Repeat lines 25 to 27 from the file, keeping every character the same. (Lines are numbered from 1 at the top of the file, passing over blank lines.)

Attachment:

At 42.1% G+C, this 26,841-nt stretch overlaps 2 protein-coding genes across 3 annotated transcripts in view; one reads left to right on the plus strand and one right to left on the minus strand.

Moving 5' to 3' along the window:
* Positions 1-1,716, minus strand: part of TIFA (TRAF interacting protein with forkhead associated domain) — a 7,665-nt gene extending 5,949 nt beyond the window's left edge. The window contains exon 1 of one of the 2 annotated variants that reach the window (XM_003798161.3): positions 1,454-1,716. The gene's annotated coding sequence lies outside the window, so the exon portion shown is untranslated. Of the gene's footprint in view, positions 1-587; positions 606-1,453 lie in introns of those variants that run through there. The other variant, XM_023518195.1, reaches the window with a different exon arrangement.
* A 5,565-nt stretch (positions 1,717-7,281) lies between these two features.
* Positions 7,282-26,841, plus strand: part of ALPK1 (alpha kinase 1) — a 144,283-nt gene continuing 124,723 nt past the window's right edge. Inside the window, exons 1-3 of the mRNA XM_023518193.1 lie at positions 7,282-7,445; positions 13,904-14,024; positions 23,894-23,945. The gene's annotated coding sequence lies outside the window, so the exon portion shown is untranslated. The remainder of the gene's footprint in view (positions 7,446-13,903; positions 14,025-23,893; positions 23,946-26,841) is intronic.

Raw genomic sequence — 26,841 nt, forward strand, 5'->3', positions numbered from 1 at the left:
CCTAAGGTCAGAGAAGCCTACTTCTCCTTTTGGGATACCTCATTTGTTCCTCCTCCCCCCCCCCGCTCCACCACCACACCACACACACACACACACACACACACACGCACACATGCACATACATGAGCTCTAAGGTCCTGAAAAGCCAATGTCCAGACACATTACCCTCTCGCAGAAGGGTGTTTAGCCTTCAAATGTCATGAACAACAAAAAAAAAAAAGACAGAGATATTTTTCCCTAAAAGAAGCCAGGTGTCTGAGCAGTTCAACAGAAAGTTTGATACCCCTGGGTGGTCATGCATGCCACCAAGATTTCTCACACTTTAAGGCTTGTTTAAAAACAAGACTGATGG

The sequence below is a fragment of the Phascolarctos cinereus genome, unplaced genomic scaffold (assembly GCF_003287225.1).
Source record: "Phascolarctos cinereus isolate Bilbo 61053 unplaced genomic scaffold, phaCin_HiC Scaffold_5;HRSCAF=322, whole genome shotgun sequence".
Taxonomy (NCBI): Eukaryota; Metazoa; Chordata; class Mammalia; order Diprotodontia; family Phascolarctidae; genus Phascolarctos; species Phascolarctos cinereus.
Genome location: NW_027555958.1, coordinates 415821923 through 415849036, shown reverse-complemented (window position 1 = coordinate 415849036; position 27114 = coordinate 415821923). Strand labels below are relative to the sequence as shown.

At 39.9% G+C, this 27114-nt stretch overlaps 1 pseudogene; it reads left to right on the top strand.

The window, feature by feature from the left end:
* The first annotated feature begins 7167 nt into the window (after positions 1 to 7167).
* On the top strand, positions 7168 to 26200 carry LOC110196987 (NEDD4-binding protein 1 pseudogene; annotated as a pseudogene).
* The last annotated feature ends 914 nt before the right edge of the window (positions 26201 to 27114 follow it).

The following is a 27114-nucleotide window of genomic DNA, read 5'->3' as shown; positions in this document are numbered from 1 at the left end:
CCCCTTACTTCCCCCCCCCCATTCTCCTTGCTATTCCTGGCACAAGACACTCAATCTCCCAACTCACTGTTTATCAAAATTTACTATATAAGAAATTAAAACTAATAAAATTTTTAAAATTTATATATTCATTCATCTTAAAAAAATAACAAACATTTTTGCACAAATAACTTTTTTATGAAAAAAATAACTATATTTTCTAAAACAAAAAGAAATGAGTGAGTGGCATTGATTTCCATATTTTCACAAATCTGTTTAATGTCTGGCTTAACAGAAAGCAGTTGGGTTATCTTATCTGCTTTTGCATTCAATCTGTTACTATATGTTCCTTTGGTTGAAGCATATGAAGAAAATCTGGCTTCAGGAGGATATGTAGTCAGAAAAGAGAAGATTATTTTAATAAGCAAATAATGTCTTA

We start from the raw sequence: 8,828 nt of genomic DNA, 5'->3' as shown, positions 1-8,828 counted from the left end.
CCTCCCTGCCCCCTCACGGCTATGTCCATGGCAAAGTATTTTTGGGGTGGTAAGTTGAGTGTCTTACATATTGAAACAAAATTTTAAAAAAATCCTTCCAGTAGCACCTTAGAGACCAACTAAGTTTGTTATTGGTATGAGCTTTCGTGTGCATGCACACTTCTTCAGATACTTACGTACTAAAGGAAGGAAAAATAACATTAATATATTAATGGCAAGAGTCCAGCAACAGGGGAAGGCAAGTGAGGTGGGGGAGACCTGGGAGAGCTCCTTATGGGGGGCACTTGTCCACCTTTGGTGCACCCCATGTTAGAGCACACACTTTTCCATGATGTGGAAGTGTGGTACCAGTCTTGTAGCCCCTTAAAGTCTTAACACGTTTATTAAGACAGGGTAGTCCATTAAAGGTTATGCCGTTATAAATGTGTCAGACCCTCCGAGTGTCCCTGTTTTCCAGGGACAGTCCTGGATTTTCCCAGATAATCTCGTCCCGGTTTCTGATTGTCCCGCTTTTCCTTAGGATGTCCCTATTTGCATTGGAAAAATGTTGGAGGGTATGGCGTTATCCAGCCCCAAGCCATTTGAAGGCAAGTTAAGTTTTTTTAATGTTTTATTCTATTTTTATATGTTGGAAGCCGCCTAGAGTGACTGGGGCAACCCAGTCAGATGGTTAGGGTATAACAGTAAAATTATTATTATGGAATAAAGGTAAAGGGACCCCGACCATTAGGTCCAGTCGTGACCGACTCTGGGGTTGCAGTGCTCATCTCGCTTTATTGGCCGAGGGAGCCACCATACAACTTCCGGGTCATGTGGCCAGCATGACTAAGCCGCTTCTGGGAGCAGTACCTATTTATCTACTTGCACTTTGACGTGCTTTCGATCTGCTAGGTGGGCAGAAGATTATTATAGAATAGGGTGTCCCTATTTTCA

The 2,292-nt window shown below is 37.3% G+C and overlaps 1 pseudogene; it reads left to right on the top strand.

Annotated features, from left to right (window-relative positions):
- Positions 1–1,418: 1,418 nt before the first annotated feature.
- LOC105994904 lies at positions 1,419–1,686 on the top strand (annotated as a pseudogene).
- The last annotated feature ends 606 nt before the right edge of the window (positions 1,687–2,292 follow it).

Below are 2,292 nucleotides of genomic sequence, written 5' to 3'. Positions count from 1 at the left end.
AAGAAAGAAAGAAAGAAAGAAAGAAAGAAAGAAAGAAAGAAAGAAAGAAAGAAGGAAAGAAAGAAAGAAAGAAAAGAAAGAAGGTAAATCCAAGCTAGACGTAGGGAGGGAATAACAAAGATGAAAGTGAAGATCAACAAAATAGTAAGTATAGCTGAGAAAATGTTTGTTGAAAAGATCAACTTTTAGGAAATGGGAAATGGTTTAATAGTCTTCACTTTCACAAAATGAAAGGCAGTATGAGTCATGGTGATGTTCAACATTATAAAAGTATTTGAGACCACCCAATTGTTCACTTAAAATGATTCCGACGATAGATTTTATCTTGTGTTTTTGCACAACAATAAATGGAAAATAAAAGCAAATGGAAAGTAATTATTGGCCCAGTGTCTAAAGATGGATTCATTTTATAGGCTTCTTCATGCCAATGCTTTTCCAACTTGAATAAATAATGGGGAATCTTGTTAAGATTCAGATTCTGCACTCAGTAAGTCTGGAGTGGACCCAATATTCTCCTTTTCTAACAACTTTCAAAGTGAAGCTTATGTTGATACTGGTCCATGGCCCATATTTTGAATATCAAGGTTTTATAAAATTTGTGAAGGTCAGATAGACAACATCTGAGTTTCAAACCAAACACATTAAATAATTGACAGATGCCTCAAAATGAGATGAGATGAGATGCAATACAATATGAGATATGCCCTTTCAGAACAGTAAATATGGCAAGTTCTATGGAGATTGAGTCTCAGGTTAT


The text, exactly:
- The last annotated feature ends 606 nt before the right edge of the window (positions 1,687–2,292 follow it).

Below are 2,292 nucleotides of genomic sequence, written 5' to 3'. Positions count from 1 at the left end.
AAGAAAGAAAGAAAGAAAGAAAGAAAGAAAGAAAGAAAGAAAGAAAGAAAGAAGGAAAGAAAGAAAGAAAGAAAAGAAAGAAGGTAAATCCAAGCTAGACGTAGGGAGGGAATAACAAAGATGAAAGTGAAGATCAACAAAATAGTAAGTATAGCTGAGAAAATGTTTGTTGAAAAGATCAACTTTTAGGAAATGGGAAATGGTTTAATAGTCTTCACTTTCACAAAATGAAAGGCAGTATGAGTCATGGTGATGTTCAACATTATAAAAGTATTTGAGACCACCCAATTGTTCACTTAAAATGATTCCGACGATAGATTTTATCTTGTGTTTTTGCACAACAATAAATGGAAAATAAAAGCAAATGGAAAGTAATTATTGGCCCAGTGTCTAAAGATGGATTCATTTTATAGGCTTCTTCATGCCAATGCTTTTCCAACTTGAATAAATAATGGGGAATCTTGTTAAGATTCAGATTCTGCACTCAGTAAGTCTGGAGTGGACCCAATATTCTCCTTTTCTAACAACTTTCAAAGTGAAGCTTATGTTGATACTGGTCCATGGCCCATATTTTGAATATCAAGGTTTTATAAAATTTGTGAAGGTCAGATAGACAACATCTGAGTTTCAAACCAAACACATTAAATAATTGACAGATGCCTCAAAATGAGATGAGATGAGATGCAATACAATATGAGATATGCCCTTTCAGAACAGTAAATATGGCAAGTTCTATGGAGATTGAGTCTCAGGTTAT